(Reuters) - More U.S. military veterans expect to look for work in coming months as they return to civilian life, many after being stationed in Afghanistan, but they are less confident about finding work that suits them, according to a new survey.
The twice-yearly survey, by Monster Worldwide Inc, found fewer than half of veterans consider themselves ready to move into civilian jobs. The number who say they are confident about finding suitable work fell to 29 percent from 44 percent six months ago.
Besides entering a tough U.S. labor market where job gains are barely keeping up with population growth, veterans are also facing more skeptical employers. Only 39 percent of employers say veterans or those with prior military experience are prepared for a career change.
Monster says part of the problem is a communications gap between veterans and employers, since many hiring managers do not understand what military work entails or what skills carry over to civilian jobs. Ex-military applicants, used to working in teams, don’t always know how to sell themselves in an interview or take individual credit for accomplishments.
“When a vet transitions into the civilian community, the burden is going to fall on that veteran to learn the language of the civilian job-hiring community,” said T.L. McCreary, president of Military.com, a division of Monster.
The company surveyed 900 employers and more than 900 veterans who were transitioning to civilian life.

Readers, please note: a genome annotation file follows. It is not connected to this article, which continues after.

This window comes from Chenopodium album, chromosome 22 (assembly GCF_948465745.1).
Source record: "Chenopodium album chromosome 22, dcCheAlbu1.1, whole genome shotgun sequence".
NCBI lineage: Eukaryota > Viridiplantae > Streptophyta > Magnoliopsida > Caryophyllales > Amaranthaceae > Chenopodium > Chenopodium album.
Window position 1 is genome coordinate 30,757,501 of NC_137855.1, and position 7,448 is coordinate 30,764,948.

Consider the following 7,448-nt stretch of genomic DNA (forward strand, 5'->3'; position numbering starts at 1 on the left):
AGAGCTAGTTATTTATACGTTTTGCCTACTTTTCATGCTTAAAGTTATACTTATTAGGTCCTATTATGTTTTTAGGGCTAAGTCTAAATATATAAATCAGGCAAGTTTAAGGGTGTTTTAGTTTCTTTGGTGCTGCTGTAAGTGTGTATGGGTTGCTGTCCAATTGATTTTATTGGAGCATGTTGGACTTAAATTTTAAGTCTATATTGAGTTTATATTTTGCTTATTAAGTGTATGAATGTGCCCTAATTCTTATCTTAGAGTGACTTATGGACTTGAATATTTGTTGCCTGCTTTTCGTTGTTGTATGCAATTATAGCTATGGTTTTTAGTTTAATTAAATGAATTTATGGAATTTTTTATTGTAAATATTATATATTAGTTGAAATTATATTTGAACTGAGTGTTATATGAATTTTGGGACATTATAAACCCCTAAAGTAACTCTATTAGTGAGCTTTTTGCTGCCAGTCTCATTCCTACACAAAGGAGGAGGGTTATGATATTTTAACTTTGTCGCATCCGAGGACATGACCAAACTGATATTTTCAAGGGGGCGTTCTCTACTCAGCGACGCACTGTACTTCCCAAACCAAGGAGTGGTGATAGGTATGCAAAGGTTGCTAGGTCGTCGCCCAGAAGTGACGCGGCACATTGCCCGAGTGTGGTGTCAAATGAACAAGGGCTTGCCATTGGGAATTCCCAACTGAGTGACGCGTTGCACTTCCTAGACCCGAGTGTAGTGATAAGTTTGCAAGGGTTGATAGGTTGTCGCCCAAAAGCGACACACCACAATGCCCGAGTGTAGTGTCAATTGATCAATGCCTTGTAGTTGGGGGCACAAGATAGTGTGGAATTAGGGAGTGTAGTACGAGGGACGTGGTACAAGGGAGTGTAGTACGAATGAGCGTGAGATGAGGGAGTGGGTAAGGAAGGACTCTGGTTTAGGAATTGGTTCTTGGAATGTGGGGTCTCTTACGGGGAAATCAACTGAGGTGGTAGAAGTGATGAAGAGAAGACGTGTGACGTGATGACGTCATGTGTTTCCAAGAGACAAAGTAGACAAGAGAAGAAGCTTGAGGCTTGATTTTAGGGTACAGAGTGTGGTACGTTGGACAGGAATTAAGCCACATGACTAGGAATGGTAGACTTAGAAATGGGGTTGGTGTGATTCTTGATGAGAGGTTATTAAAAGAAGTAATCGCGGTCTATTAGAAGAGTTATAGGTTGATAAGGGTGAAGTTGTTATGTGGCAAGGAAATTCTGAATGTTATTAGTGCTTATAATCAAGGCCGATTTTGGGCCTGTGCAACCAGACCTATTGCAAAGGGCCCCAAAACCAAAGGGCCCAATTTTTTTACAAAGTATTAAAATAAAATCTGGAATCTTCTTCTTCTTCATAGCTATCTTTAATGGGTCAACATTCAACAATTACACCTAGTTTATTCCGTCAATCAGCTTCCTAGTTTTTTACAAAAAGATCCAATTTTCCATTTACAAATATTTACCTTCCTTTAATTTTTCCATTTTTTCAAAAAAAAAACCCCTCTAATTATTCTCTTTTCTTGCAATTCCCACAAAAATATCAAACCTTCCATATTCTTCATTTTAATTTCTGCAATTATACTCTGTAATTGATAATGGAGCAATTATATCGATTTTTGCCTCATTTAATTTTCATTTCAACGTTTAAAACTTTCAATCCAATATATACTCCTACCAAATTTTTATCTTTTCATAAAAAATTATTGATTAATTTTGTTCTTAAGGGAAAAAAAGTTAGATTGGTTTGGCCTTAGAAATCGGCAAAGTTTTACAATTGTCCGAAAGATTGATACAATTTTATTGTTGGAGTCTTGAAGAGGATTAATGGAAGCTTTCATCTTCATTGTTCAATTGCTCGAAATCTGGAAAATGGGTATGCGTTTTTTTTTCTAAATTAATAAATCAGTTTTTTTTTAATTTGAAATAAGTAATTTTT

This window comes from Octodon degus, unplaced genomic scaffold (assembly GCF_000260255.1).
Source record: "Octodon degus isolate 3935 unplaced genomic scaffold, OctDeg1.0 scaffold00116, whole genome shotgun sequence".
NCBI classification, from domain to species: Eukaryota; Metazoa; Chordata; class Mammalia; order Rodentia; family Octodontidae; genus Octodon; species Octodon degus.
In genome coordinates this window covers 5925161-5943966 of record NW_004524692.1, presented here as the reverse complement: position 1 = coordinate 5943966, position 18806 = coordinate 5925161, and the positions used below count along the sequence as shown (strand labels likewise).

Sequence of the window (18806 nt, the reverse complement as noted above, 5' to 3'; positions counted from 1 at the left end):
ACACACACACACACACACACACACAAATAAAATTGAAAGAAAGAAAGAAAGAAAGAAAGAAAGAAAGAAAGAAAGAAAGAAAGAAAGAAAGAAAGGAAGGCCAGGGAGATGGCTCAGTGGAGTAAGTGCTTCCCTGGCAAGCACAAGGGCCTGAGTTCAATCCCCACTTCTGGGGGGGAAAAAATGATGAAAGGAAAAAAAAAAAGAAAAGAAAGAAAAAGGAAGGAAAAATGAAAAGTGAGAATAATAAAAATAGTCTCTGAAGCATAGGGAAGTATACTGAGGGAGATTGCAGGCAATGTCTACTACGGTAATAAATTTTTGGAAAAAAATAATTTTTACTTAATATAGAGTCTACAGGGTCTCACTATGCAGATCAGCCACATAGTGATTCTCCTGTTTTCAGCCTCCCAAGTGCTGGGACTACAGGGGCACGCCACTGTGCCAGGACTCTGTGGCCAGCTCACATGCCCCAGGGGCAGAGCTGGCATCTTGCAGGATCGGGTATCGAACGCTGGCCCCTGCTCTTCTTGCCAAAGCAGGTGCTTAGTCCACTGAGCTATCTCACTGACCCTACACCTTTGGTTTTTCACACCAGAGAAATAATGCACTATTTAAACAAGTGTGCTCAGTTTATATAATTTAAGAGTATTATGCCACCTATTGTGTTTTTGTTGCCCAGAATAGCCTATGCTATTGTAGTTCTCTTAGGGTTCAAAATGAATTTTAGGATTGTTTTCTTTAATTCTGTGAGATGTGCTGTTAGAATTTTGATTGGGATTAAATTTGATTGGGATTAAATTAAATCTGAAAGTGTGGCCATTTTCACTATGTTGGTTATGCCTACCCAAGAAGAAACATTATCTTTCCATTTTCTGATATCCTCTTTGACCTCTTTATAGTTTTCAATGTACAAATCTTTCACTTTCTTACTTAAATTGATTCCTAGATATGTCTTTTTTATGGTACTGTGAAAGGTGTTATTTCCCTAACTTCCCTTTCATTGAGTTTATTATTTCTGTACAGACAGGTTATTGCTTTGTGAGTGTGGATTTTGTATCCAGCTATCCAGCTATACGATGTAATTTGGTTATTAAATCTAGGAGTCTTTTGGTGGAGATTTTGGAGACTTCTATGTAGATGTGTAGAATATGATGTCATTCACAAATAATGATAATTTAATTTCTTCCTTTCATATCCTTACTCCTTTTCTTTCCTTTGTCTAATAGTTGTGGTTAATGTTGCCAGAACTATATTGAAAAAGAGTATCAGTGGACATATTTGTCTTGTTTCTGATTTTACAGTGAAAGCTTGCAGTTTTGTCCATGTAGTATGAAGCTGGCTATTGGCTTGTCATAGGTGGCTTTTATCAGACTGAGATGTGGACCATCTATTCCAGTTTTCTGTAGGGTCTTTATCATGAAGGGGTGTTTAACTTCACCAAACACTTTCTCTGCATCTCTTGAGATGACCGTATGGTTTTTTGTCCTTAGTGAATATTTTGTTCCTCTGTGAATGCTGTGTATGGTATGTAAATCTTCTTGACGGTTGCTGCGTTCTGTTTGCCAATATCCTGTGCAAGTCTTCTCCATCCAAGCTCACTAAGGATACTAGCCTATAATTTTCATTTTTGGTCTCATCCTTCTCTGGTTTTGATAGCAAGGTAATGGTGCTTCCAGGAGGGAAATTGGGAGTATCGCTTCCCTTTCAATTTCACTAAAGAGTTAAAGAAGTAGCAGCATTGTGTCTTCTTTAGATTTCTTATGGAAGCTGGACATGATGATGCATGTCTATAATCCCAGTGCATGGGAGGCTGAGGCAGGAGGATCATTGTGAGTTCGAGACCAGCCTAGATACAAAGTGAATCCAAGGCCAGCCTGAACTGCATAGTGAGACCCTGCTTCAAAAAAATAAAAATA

Some 200,000 service members transition to the civilian workforce each year, according to government data, but that is expected to rise to around 300,000 a year as U.S. defense spending is cut and the Pentagon pulls U.S. troops home from Afghanistan.
Veterans have multiple resources to aid them in a job search, according to the Department of Veterans’ Affairs. These include assistance for the unemployed, a website that allows veterans to download their military work histories, job fairs and other events to help small businesses.
The Defense Department is also working with states and national credentialing agencies to help transfer credentials earned in the military, so veterans can avoid repeating training. Tax credits also encourage the hiring of veterans.
Veterans face two other obstacles in finding jobs at a time when unemployment stubbornly remains above eight percent and there is only modest jobs growth.
Around 69 percent of U.S. job postings are for experienced mid-career workers, but fewer than half of vet resumes meet that criteria. Most employers are also looking for candidates with bachelor’s or master’s degrees, but only a quarter of vets have such academic qualifications, according to Monster.
Some employers are reluctant to hire veterans because of concerns about mental health, including post-traumatic stress (PTS), McCreary said.
“We do hear anecdotally that some vets, because of the exposure around suicides and PTS, some employers look at them skeptically,” he said. “‘What am I getting into if I hire a vet?’ We think that’s an issue.”
Although the overall U.S. veteran population is shrinking, the population of 2.7 million men and women who have served since September 2001 is growing by double digits. This group’s unemployment rate, 9.2 percent, is well above that of other veterans and above the national average. The jobless rate among young female veterans is even higher, at 9.9 percent.
Friday’s U.S. employment report is expected to show 150,000 jobs added in May with the unemployment rate holding steady at 8.1 percent.
Reporting By Nick Zieminski in New York; Editing by Philip Barbara